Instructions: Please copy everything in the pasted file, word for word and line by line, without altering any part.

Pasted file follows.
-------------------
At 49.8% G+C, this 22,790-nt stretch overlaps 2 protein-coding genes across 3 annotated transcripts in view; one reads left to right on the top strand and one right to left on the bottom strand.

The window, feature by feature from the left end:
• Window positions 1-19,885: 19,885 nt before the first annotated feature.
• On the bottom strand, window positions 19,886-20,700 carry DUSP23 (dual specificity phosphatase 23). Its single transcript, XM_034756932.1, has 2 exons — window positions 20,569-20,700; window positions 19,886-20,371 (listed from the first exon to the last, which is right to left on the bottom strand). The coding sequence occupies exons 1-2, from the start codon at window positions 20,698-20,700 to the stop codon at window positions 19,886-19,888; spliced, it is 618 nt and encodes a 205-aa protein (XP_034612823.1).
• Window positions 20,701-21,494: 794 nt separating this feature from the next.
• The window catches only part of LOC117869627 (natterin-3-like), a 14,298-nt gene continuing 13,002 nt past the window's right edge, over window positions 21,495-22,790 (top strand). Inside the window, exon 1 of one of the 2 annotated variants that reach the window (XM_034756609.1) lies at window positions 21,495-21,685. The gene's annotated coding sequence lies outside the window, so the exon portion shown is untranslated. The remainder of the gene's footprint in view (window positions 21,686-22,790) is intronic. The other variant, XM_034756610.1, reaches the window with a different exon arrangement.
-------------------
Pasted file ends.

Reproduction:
At 49.8% G+C, this 22,790-nt stretch overlaps 2 protein-coding genes across 3 annotated transcripts in view; one reads left to right on the top strand and one right to left on the bottom strand.

The window, feature by feature from the left end:
• Window positions 1-19,885: 19,885 nt before the first annotated feature.
• On the bottom strand, window positions 19,886-20,700 carry DUSP23 (dual specificity phosphatase 23). Its single transcript, XM_034756932.1, has 2 exons — window positions 20,569-20,700; window positions 19,886-20,371 (listed from the first exon to the last, which is right to left on the bottom strand). The coding sequence occupies exons 1-2, from the start codon at window positions 20,698-20,700 to the stop codon at window positions 19,886-19,888; spliced, it is 618 nt and encodes a 205-aa protein (XP_034612823.1).
• Window positions 20,701-21,494: 794 nt separating this feature from the next.
• The window catches only part of LOC117869627 (natterin-3-like), a 14,298-nt gene continuing 13,002 nt past the window's right edge, over window positions 21,495-22,790 (top strand). Inside the window, exon 1 of one of the 2 annotated variants that reach the window (XM_034756609.1) lies at window positions 21,495-21,685. The gene's annotated coding sequence lies outside the window, so the exon portion shown is untranslated. The remainder of the gene's footprint in view (window positions 21,686-22,790) is intronic. The other variant, XM_034756610.1, reaches the window with a different exon arrangement.